Vacuous Shell Game

Vacuous Shell Game

The Fed takes center stage this week, and it's probably not a stretch to suggest that Jerome Powell and his colleagues are at least somewhat pleased at the prospect of a unified Democratic government. While Joe Biden's stimulus plan still faces an uphill battle, Democratic control of the Senate obviously helps. Had Mitch McConnell retained his grip, getting another large proposal through the legislative process would have been impossible. Bringing recalcitrant GOP lawmakers onboard won't be ea
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4 thoughts on “Vacuous Shell Game

  1. A pretty succinct summary of what we face. Biden is charged with first stabilizing the existing system and fighting a public health crisis in his first 12 months. The latest package is best described as a bridge to help the population get to the other side of the virus. Real stimulus awaits infrastructure, education aid/reform, climate change intiatives and a whole host of other changes. The USA lost 4 years to address these challenges.

    1. “The USA lost 4 years to address these challenges.”

      I agree but I place the number at most of the years since the second Gulf War. We stopped actively taking care of ourselves as a nation about then. While some would consider ACA to be an exception to this whole in our progress as a nation, overall it got pretty well offset.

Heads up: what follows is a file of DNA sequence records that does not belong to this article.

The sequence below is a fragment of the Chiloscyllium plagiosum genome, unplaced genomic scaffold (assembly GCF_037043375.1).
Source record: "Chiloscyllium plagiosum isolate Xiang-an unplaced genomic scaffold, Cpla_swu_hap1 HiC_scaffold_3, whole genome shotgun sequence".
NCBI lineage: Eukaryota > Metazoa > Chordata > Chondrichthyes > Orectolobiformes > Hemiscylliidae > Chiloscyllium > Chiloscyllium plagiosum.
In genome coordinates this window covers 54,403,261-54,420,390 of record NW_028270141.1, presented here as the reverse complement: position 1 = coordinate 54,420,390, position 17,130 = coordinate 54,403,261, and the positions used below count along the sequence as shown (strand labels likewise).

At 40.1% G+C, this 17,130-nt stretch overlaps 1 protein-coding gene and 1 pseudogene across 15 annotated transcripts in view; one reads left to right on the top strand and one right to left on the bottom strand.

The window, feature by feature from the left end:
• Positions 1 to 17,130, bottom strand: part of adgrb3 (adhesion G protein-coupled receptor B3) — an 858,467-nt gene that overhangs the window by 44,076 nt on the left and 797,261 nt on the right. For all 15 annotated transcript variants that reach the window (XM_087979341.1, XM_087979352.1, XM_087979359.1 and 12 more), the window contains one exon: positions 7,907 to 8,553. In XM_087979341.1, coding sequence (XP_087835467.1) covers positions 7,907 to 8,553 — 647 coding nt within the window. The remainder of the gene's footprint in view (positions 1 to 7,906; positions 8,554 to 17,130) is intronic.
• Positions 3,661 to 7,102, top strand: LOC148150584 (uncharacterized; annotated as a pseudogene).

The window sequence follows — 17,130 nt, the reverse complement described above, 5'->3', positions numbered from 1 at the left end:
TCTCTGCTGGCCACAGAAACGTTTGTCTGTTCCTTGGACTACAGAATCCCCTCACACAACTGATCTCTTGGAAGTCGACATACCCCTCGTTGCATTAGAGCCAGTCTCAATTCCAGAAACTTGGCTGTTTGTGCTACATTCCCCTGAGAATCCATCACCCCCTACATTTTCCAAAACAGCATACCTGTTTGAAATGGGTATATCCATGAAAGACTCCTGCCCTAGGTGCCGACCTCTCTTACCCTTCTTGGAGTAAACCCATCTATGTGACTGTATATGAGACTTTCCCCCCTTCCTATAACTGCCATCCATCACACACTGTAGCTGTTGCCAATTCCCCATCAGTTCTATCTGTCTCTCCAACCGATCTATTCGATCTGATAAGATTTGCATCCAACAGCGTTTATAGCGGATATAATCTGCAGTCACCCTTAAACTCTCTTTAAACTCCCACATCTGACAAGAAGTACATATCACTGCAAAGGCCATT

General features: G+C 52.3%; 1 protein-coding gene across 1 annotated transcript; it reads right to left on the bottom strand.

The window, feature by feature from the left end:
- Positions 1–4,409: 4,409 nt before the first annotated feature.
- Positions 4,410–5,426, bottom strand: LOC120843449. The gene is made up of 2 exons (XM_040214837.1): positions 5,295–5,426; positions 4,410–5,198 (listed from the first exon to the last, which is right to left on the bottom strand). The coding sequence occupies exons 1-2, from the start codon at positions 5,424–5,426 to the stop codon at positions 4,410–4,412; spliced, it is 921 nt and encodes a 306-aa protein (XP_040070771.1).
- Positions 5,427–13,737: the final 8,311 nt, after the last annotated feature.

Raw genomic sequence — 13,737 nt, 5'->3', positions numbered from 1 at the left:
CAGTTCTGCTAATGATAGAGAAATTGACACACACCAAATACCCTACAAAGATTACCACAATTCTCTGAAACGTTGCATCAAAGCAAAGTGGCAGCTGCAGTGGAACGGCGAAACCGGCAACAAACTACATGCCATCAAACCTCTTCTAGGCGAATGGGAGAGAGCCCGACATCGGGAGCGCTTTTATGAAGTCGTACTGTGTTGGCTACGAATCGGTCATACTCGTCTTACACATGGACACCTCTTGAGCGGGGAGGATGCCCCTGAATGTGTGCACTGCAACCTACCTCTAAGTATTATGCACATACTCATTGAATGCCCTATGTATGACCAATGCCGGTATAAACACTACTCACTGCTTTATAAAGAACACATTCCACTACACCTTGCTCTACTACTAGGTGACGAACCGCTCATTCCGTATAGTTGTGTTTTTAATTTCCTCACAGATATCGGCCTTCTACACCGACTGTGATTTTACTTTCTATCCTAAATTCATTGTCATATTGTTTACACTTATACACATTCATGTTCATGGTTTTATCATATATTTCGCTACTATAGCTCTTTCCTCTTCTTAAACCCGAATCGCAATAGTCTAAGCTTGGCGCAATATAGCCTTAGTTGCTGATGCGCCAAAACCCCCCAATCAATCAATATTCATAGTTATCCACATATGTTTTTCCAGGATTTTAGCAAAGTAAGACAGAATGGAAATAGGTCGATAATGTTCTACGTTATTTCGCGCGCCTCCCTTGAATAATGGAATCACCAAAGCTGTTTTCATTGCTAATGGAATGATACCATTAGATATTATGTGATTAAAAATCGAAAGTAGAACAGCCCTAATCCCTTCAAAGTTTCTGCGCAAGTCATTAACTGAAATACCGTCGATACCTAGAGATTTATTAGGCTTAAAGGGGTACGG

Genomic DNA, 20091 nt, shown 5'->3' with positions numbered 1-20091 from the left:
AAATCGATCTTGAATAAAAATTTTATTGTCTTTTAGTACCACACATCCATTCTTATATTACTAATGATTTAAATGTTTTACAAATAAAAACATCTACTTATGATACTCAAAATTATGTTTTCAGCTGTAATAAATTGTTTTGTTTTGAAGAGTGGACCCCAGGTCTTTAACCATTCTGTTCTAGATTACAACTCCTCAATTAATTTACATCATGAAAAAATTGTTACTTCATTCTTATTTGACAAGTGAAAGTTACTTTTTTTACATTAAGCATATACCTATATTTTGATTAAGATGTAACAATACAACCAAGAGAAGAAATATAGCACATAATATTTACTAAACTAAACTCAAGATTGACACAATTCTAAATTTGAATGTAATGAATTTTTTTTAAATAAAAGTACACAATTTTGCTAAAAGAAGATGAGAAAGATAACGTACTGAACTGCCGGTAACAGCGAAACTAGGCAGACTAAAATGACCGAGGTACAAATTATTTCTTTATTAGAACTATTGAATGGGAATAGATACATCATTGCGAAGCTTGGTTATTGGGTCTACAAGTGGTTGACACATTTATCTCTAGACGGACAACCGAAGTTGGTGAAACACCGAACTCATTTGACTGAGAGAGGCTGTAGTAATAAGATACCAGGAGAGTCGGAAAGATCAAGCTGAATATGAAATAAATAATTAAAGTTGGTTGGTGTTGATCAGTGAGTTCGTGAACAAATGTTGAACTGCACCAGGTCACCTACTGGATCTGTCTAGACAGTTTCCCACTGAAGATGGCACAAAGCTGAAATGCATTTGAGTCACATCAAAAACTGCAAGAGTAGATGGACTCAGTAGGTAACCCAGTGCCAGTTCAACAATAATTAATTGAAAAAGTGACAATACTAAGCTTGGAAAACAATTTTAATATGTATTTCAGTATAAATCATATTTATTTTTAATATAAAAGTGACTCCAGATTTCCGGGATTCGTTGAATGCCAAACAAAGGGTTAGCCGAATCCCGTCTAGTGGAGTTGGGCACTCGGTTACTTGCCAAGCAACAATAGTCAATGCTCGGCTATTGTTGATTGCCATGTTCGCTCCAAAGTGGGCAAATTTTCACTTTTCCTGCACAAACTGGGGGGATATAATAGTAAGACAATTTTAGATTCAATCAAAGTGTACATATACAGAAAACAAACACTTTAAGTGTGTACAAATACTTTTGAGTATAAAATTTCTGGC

2. …chart “Midlife Crisis” from figure 2.1, page 30 of the hardcover edition.

    I reserve the word haunting to describe the effect that the book “Coming Apart” has on me, still, to this day.

    I was just looking up synonyms to haunting to try to find the word that describes the effect “Deaths of Despair” has on me. On my first reading, I stared at Figure 2.2. I was just staring at figure 2.2 again. “Deaths of Despair” is unlike any other non-fiction book I’ve read in the last 10 years. I don’t have the word to describe it.

    For casual readers just passing through, be sure to take a look again at the scale on the “Midlife Crisis” chart. The mortality rate is not a smudge between 250 and 300 that could be explained by a guest on a Hoover Institution Youtube interview. The mortality of non-White Hispanics is about 170% of what it reasonably should be.

    This is a Titanic demographic insight ignored in the media, and in both the Democratic and Republican establishments. There are no edge reforms to regulation, taxes, or benefits, that turn this trend. The solution is a change in our economic system. In the meantime, is this allowed to happen, and this is extraordinarily cynical, even for me, because this is how we deal with surplus labor in the American system?

  3. If we’re going to rebuild the economy with better paying jobs, that will require people educated with new skills and a broader base of knowledge. So, starting with young children we’re going to have to start stressing the importance of applying themselves and acquiring the education necessary to get one of the well paying jobs. Or we won’t put much of a dent in the ‘deaths of despair’.

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